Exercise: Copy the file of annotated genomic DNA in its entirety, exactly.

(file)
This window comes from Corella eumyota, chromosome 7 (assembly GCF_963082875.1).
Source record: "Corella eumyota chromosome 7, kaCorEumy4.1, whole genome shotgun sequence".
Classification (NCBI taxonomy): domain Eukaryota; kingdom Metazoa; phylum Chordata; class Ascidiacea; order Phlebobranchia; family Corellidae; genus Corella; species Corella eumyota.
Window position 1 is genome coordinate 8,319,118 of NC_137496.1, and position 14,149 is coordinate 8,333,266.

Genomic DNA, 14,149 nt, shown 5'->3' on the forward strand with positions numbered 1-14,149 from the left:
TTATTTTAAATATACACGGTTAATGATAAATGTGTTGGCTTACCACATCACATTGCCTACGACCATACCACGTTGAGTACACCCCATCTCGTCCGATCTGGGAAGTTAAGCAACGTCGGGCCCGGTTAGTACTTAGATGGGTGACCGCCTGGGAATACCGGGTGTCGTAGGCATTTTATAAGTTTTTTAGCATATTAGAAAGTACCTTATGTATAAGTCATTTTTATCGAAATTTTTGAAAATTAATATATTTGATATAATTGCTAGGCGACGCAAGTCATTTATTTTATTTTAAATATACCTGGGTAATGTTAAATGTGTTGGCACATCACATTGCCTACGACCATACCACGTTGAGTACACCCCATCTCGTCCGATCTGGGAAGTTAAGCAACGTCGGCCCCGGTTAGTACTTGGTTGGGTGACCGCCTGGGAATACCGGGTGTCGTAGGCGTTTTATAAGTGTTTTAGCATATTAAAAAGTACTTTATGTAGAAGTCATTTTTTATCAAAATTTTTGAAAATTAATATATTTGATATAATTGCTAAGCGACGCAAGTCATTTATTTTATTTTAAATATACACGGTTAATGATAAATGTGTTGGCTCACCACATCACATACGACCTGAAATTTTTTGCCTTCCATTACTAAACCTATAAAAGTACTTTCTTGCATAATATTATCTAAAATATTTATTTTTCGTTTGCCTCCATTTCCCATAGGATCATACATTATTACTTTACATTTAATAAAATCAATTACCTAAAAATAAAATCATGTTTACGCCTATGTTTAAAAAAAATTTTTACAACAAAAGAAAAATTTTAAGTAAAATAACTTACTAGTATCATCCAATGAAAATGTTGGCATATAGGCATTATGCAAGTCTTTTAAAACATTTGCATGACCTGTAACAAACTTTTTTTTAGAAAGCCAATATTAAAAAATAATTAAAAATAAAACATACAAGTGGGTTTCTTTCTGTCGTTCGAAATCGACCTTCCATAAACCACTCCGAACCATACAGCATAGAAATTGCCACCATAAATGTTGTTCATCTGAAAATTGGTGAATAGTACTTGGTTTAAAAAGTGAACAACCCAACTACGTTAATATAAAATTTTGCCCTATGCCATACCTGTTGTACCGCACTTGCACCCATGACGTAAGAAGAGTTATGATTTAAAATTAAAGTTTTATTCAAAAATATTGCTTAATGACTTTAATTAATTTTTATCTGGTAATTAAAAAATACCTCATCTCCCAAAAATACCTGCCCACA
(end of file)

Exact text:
This window comes from Corella eumyota, chromosome 7 (assembly GCF_963082875.1).
Source record: "Corella eumyota chromosome 7, kaCorEumy4.1, whole genome shotgun sequence".
Classification (NCBI taxonomy): domain Eukaryota; kingdom Metazoa; phylum Chordata; class Ascidiacea; order Phlebobranchia; family Corellidae; genus Corella; species Corella eumyota.
Window position 1 is genome coordinate 8,319,118 of NC_137496.1, and position 14,149 is coordinate 8,333,266.

Genomic DNA, 14,149 nt, shown 5'->3' on the forward strand with positions numbered 1-14,149 from the left:
TTATTTTAAATATACACGGTTAATGATAAATGTGTTGGCTTACCACATCACATTGCCTACGACCATACCACGTTGAGTACACCCCATCTCGTCCGATCTGGGAAGTTAAGCAACGTCGGGCCCGGTTAGTACTTAGATGGGTGACCGCCTGGGAATACCGGGTGTCGTAGGCATTTTATAAGTTTTTTAGCATATTAGAAAGTACCTTATGTATAAGTCATTTTTATCGAAATTTTTGAAAATTAATATATTTGATATAATTGCTAGGCGACGCAAGTCATTTATTTTATTTTAAATATACCTGGGTAATGTTAAATGTGTTGGCACATCACATTGCCTACGACCATACCACGTTGAGTACACCCCATCTCGTCCGATCTGGGAAGTTAAGCAACGTCGGCCCCGGTTAGTACTTGGTTGGGTGACCGCCTGGGAATACCGGGTGTCGTAGGCGTTTTATAAGTGTTTTAGCATATTAAAAAGTACTTTATGTAGAAGTCATTTTTTATCAAAATTTTTGAAAATTAATATATTTGATATAATTGCTAAGCGACGCAAGTCATTTATTTTATTTTAAATATACACGGTTAATGATAAATGTGTTGGCTCACCACATCACATACGACCTGAAATTTTTTGCCTTCCATTACTAAACCTATAAAAGTACTTTCTTGCATAATATTATCTAAAATATTTATTTTTCGTTTGCCTCCATTTCCCATAGGATCATACATTATTACTTTACATTTAATAAAATCAATTACCTAAAAATAAAATCATGTTTACGCCTATGTTTAAAAAAAATTTTTACAACAAAAGAAAAATTTTAAGTAAAATAACTTACTAGTATCATCCAATGAAAATGTTGGCATATAGGCATTATGCAAGTCTTTTAAAACATTTGCATGACCTGTAACAAACTTTTTTTTAGAAAGCCAATATTAAAAAATAATTAAAAATAAAACATACAAGTGGGTTTCTTTCTGTCGTTCGAAATCGACCTTCCATAAACCACTCCGAACCATACAGCATAGAAATTGCCACCATAAATGTTGTTCATCTGAAAATTGGTGAATAGTACTTGGTTTAAAAAGTGAACAACCCAACTACGTTAATATAAAATTTTGCCCTATGCCATACCTGTTGTACCGCACTTGCACCCATGACGTAAGAAGAGTTATGATTTAAAATTAAAGTTTTATTCAAAAATATTGCTTAATGACTTTAATTAATTTTTATCTGGTAATTAAAAAATACCTCATCTCCCAAAAATACCTGCCCACA